This article deals with the report Eglinton East LRT Preliminary Options Analysis which is before Toronto’s Executive Committee on June 28. It is part of a large package of transit proposals that have been discussed in several previous article in this series.
The Crosstown East, as it is now known, was originally the Transit City Scarborough-Malvern LRT line. It had fallen off of the map as part of the Transit City cutbacks imposed by Queen’s Park, but was resurrected early in 2016 as part of the “optimized” Scarborough network of a one-stop subway to STC from Kennedy, SmartTrack service in the GO Stouffville corridor, and the LRT to University of Toronto’s Scarborough Campus (UTSC).
With the recent announcement that the subway proposal will soak up more of the funding already earmarked for Scarborough than originally thought, the LRT line could be in jeopardy again. This would be quite ironic given that it was used as a sweetener to bring some members of Council onside with the one-stop subway plan. Indeed the LRT provides the majority of the benefit in the “optimized” scheme through its many stops close to residents who otherwise would not be on a rapid transit corridor. The package would not look as good for many of Toronto’s planning goals if the LRT line were omitted, but by bundling the stats, subway advocates can make the subway appear better than it would be on its own.
Of the reports before Council, this is the simplest of the proposals in that the options to be reviewed are quite similar differing only in whether the line would end at UTSC or continue north to Sheppard. The latter option dates from a time when it would connect to the Sheppard East LRT and a proposed carhouse at Conlins Road. Such a connection remains possible if Queen’s Park ever overcomes its aversion to LRT on Sheppard (or more accurately, its aversion to telling the Scarborough Liberal Caucus it will never see a subway extension there).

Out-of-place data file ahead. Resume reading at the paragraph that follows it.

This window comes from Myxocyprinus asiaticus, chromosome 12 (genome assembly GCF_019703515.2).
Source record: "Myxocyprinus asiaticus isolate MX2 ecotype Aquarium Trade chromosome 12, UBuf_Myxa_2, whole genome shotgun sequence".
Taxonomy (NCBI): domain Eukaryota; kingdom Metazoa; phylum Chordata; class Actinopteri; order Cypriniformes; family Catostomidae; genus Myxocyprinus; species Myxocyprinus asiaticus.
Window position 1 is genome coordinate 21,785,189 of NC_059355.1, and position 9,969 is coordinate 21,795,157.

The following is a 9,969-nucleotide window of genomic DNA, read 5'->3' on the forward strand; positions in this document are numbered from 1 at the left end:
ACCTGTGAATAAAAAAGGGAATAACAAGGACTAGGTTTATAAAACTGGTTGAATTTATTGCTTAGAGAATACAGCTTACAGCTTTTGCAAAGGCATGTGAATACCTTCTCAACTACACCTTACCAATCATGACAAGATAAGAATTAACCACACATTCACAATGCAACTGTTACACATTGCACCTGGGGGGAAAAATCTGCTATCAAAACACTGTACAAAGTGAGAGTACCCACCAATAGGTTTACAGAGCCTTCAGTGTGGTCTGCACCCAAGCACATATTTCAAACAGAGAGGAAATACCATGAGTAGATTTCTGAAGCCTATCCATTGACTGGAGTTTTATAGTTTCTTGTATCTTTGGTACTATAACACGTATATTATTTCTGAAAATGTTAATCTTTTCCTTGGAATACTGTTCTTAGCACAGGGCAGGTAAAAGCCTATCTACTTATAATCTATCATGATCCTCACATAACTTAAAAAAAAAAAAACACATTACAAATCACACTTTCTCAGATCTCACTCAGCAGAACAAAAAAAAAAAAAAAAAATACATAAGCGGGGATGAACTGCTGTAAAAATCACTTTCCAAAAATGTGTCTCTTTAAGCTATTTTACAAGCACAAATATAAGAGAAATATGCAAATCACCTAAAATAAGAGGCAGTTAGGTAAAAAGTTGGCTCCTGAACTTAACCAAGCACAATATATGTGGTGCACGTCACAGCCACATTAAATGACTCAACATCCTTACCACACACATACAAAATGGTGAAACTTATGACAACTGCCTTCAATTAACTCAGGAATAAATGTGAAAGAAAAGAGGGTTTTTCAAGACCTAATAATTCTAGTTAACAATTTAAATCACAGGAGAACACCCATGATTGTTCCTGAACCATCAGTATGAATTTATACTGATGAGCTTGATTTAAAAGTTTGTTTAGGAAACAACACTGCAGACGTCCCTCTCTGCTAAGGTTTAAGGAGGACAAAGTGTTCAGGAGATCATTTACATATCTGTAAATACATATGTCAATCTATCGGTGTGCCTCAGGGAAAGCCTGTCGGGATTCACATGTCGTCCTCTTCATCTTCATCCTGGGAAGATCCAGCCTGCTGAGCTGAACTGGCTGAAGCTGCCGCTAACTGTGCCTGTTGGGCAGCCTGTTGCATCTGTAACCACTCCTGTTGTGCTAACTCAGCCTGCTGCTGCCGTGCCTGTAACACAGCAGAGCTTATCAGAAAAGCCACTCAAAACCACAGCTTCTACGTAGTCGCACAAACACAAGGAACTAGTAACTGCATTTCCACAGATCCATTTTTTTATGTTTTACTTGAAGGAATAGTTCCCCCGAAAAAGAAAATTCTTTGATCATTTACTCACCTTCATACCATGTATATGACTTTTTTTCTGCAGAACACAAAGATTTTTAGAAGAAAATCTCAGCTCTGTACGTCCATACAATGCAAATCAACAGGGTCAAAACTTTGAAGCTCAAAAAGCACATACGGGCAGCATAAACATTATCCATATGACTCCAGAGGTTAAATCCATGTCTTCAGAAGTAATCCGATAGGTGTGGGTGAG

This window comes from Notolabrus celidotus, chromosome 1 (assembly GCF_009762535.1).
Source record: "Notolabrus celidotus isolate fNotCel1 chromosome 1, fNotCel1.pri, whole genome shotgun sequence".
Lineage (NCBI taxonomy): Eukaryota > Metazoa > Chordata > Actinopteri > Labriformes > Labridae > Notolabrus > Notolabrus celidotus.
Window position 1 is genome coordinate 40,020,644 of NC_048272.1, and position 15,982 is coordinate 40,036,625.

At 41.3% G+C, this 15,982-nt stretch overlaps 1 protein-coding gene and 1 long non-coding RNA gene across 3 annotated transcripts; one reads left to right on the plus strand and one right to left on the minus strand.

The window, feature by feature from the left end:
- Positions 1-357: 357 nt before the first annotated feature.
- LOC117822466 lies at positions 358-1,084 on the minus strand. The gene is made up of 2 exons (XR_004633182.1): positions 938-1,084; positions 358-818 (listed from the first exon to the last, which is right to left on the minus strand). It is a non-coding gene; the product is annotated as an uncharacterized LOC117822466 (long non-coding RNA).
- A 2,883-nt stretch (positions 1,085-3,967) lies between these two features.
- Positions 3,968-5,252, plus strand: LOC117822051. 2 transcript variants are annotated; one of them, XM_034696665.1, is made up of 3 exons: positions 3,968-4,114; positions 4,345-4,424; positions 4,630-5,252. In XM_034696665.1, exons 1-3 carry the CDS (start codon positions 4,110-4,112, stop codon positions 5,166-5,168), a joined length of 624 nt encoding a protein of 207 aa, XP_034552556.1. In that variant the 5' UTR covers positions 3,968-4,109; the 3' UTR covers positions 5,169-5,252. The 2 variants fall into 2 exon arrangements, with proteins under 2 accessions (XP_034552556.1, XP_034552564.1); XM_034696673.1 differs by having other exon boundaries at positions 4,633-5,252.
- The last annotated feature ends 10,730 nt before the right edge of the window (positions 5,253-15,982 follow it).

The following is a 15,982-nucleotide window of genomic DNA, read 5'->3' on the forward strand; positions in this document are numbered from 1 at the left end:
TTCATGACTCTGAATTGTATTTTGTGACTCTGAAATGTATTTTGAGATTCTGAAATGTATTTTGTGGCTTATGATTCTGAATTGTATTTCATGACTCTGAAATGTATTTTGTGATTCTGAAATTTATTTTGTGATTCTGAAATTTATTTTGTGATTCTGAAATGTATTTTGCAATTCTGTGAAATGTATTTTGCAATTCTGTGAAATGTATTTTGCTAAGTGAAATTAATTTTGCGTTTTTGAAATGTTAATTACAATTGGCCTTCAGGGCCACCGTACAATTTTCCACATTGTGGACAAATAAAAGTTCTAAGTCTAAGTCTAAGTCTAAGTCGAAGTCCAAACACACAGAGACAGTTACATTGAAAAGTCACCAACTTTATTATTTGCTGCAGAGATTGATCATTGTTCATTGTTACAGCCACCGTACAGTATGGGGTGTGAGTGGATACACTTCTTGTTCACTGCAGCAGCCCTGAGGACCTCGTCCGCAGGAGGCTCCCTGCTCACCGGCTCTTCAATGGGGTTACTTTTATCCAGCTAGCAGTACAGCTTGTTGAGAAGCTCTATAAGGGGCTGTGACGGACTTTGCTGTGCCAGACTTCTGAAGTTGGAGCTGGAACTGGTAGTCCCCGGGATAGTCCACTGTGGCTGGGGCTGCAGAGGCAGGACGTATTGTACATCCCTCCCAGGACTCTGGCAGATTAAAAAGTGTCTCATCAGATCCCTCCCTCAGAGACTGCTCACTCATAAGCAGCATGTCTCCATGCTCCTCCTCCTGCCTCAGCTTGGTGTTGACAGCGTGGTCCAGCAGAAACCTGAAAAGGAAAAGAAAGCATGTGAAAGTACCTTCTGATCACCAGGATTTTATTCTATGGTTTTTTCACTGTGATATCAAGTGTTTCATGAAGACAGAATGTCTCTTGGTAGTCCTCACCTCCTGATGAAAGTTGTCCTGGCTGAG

In the discussion about the value of the subway to STC, the relative poverty of transit service in Scarborough is often cited, but there is a disconnect between where the subway goes and where the people most in need of better transit live.
Access to transit options, particularly rapid transit, in Scarborough is lower than in other parts of the City. The average Scarborough resident can access approximately half the number of jobs the average Toronto resident can access using transit. Yet, transit use is higher than average for residents living within NIAs; in areas of Eglinton Avenue East and Kingston road, 45% of residents use transit to commute to work, compared to a City of Toronto average of 37%.4 Transit facilitates access to key destinations such as community services, jobs and educational opportunities is particularly important for communities that already experience equity scores falling below Toronto’s benchmark defined by TSNS 2020. Introducing rapid transit to these NIAs will improve access and is an opportunity to improve outcomes for NIAs in Toronto. Additionally, preliminary findings from a planning study of NIA neighbourhoods suggest that poor pedestrian experience and weak character of the urban environment hinders marketability for higher density residential investment. [p 7]
This is reinforced by a map of the Neighbourhood Improvement Areas in Toronto.
The report notes that the transit mode share for internal trips, an important component of Scarborough travel, is only 14% compared with 33% for the Toronto & East York quadrant of the city. A further transit need is for improved service to UTSC which will develop into a major node on the east side of Toronto.
LRT is preferred for the Kennedy to UTSC corridor because the granularity of stops fits with the target development pattern.
Investment in better transit, particularly along the designated Avenues, contributes to the creation of complete communities that meet people’s needs for daily living, provides transportation choice and reduces auto dependency.
The type and scale of development planned for Avenues contributes to local neighbourhoods and adjacent stable residential communities creating more complete, walkable communities in contrast to the regional-scale development planned for Scarborough Centre. Rapid transit options encourage this type of community development along Avenues, as they are capable of carrying large numbers of people while providing convenient access to local amenities. Line 5 (Eglinton Crosstown LRT) with its relatively high capacity and frequency and short stop spacing is the rapid transit solution best suited to support the intensification and creation of complete communities along Eglinton Avenue as articulated in the Eglinton Connects study.